Thailand would benefit from home-sharing tourist economy: Agoda

THAILAND shows its potential in becoming a hub of the home-sharing market in Southeast Asia, according to executives of travel company Agoda.

Agoda is part of Booking Holdings, the world’s largest travel company by market value.

Peter L Allen, managing director of the public affairs department, says the home-sharing economy has been growing exponentially all over the world and the travel company believes the growth will continue and have a positive impact on the Asean economy and communities.

He said a Nielsen survey found that 78 per cent of respondents across Asia-Pacific were willing to share or rent their own assets or services, and 81 per cent were willing to use products or services within the sharing economy.

“Travellers are increasingly looking for accommodation options that cater to their unique situations and needs, whether they are travelling in groups (including families with children), have specific dietary requirements, or are looking for customised experiences,” said Allen.

“Even business travel will contribute to the demand for home-sharing accommodation, as more travellers combine leisure activities and add excursions to their business trips,” he said.

Allen said that as one of the most popular travel destinations in the world, Thailand already has all the potential to become a hub for the home-sharing market in Asean. Thailand and its people are known for their hospitality and will make positive contributions to the thriving home rentals market, he added.

“The country is embracing this new trend and we also believe that the government would like to support this as well. All stakeholders will need to work together to gain the benefits,” he said.

Allen said that compared to the traditional rental services, home-sharing offers more choice of accommodation and price points for travellers, who vary in their requirements, needs and budgets.

From the hosts’ perspective, the home-sharing economy helps homeowners supplement their income and help pay for property upgrades and renovation, mortgage and rental costs, daily living expenses, children’s education and retirement savings, according to a press release from the company.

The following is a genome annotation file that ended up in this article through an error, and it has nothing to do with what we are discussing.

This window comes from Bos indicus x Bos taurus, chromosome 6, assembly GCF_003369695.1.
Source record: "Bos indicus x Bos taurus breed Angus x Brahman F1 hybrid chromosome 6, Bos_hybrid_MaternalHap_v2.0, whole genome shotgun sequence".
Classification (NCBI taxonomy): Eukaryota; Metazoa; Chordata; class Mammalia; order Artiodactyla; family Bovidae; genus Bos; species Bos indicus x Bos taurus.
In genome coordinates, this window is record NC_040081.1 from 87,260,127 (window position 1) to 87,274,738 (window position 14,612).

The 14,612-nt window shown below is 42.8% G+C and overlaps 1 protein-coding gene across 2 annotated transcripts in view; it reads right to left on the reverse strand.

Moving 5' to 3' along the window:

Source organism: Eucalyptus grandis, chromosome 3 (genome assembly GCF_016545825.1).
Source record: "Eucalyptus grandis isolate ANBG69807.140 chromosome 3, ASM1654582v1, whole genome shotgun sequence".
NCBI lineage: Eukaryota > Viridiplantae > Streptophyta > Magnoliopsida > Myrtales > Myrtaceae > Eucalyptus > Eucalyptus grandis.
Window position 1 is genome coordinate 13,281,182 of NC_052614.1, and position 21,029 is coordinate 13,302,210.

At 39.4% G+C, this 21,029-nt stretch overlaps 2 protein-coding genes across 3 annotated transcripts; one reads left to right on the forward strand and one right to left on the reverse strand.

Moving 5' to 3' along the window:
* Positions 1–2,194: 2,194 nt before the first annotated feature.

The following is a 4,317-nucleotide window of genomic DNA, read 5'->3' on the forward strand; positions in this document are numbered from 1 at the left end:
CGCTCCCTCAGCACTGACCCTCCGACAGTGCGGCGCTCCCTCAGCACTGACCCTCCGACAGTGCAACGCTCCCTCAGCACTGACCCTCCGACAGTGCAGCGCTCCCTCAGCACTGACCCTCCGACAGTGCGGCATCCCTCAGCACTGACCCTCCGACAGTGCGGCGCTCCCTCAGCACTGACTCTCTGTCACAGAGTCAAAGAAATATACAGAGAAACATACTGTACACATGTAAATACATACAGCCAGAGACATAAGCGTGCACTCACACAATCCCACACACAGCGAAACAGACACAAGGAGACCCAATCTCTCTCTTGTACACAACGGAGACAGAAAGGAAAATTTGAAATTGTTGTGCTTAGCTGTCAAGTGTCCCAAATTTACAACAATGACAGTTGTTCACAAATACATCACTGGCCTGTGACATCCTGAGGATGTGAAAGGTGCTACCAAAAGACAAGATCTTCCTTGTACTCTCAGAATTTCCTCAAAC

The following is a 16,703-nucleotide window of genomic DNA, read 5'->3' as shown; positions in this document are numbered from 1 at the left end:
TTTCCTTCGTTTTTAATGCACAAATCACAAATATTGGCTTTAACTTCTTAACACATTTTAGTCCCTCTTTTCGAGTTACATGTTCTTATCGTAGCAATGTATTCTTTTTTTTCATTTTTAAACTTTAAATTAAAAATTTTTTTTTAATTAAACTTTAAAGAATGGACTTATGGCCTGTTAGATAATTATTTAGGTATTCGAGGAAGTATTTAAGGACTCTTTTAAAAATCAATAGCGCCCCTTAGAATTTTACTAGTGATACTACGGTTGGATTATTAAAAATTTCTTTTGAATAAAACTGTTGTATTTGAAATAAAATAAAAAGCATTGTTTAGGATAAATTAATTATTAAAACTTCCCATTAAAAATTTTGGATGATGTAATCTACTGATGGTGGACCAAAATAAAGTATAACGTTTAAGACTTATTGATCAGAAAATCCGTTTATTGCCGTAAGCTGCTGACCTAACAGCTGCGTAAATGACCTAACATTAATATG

“Communities will also benefit from the home-sharing economy, as the increased foot traffic from short-term rentals supports local businesses and creates jobs as travellers spend money on food, drinks, shopping, local transportation and entertainment. Additional tax income generated from short-term rentals may be put towards civic programmes, from fire and police departments and welfare services to destination marketing support, education and local arts,” he added.

Allen said that the travel space is evolving quickly, which brings in constant new challenges and opportunities.

“Disruption is not always negative. If we look specifically at shared accommodations, they have the potential to expand the size of the travel market, spread the wealth by bringing revenue to hosts and local businesses, create new jobs and even increase sustainability,” he said.

“Challenges faced by the players in the hospitality industry within Thailand and around the world can be overcome through discussion and an understanding of what the benefits can be for all stakeholders. Regulators and legislators need to work together with hosts, guests and communities to find a mutually suitable solution, especially in popular tourist destinations such as Thailand,” said Allen.

Allen and Robert Rosenstein, the founder and chairman of online travel giant Agoda Company Pte Ltd, have co-authored “At Home Around the World: The Short-term Rentals Handbook for Guests, Hosts, Neighbors and Governments”.

The book cites policies, trends and data behind forecasts showing explosive industry growth. It presents data about the massive growth and positive economic impact of the home-sharing market around the world. They draw on research to discuss the rise in home-sharing and to argue for its value and benefits to homeowners, travellers and communities large and small.

“Through our conversations with regulators and neighbourhood advocates around the world, we realised that governments are struggling with how to understand and anticipate the role that home-sharing plays in their cities. As this relatively new industry has emerged, a patchwork of regulations has been created,” said Rosenstein.

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